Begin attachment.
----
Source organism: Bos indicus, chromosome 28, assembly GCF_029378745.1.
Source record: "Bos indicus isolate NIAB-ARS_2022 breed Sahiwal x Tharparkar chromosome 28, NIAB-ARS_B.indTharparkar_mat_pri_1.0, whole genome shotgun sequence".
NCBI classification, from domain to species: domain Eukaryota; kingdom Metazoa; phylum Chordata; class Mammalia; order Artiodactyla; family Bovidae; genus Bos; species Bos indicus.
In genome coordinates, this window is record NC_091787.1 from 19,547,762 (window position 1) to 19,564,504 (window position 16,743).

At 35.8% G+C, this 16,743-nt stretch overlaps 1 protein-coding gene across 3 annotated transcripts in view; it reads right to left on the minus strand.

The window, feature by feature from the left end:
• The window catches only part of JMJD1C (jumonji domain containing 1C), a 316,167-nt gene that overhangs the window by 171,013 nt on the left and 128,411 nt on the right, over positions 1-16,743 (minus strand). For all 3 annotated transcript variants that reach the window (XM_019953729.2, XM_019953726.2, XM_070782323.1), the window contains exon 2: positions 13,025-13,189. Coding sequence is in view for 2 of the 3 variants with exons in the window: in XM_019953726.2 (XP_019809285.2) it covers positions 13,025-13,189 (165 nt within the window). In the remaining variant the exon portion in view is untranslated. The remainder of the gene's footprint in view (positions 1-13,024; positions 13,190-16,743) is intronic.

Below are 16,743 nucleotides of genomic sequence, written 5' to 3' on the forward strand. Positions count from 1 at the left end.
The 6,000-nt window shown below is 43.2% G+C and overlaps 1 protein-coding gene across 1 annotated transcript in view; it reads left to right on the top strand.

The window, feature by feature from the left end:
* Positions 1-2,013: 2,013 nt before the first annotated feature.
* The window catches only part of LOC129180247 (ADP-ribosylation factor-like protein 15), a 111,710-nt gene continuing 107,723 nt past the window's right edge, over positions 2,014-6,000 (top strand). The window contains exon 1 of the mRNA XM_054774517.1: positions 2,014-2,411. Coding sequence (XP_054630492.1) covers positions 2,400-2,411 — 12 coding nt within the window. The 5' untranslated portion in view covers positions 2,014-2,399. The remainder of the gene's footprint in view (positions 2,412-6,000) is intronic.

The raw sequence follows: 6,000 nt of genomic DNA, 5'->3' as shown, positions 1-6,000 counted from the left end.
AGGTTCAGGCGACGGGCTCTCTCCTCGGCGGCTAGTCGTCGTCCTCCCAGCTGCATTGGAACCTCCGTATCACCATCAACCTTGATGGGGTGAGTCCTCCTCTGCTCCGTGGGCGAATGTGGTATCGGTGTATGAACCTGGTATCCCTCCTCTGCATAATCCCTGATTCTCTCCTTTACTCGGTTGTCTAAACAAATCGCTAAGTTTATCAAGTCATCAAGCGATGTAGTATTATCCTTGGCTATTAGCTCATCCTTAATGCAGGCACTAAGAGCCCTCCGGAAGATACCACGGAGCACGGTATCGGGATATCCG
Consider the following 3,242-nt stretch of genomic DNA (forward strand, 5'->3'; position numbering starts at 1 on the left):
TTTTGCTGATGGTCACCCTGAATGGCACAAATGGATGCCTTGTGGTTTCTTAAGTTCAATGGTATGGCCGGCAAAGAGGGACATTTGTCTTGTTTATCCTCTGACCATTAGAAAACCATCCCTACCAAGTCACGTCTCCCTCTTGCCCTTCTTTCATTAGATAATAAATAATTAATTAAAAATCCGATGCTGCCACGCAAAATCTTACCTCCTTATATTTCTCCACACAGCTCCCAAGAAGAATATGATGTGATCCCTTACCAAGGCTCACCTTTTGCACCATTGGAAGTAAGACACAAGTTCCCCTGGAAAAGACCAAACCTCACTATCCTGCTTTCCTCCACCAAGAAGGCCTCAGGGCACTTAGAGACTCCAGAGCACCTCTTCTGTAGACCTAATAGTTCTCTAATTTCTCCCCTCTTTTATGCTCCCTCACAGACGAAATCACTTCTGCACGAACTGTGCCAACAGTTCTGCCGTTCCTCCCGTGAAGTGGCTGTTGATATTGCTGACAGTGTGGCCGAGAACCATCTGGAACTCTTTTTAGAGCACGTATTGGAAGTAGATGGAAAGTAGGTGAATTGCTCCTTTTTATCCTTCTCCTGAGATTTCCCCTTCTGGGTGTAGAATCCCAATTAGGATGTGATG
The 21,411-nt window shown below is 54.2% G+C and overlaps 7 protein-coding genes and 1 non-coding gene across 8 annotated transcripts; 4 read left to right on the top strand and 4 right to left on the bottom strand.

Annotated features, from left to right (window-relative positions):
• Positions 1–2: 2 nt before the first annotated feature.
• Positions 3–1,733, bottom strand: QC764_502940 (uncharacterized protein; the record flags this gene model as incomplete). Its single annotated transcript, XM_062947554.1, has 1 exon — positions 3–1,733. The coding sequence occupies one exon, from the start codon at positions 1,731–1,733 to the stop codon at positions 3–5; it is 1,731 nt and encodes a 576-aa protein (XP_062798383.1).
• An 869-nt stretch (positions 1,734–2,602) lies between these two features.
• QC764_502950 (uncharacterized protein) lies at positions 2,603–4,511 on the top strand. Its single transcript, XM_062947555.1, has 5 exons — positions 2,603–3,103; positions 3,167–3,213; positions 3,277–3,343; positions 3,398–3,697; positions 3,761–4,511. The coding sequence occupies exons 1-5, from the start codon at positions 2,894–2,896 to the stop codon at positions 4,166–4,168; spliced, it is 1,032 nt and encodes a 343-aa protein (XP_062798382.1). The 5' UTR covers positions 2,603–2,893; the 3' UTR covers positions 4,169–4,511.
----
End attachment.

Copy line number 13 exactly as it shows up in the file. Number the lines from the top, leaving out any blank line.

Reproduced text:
The raw sequence follows: 6,000 nt of genomic DNA, 5'->3' as shown, positions 1-6,000 counted from the left end.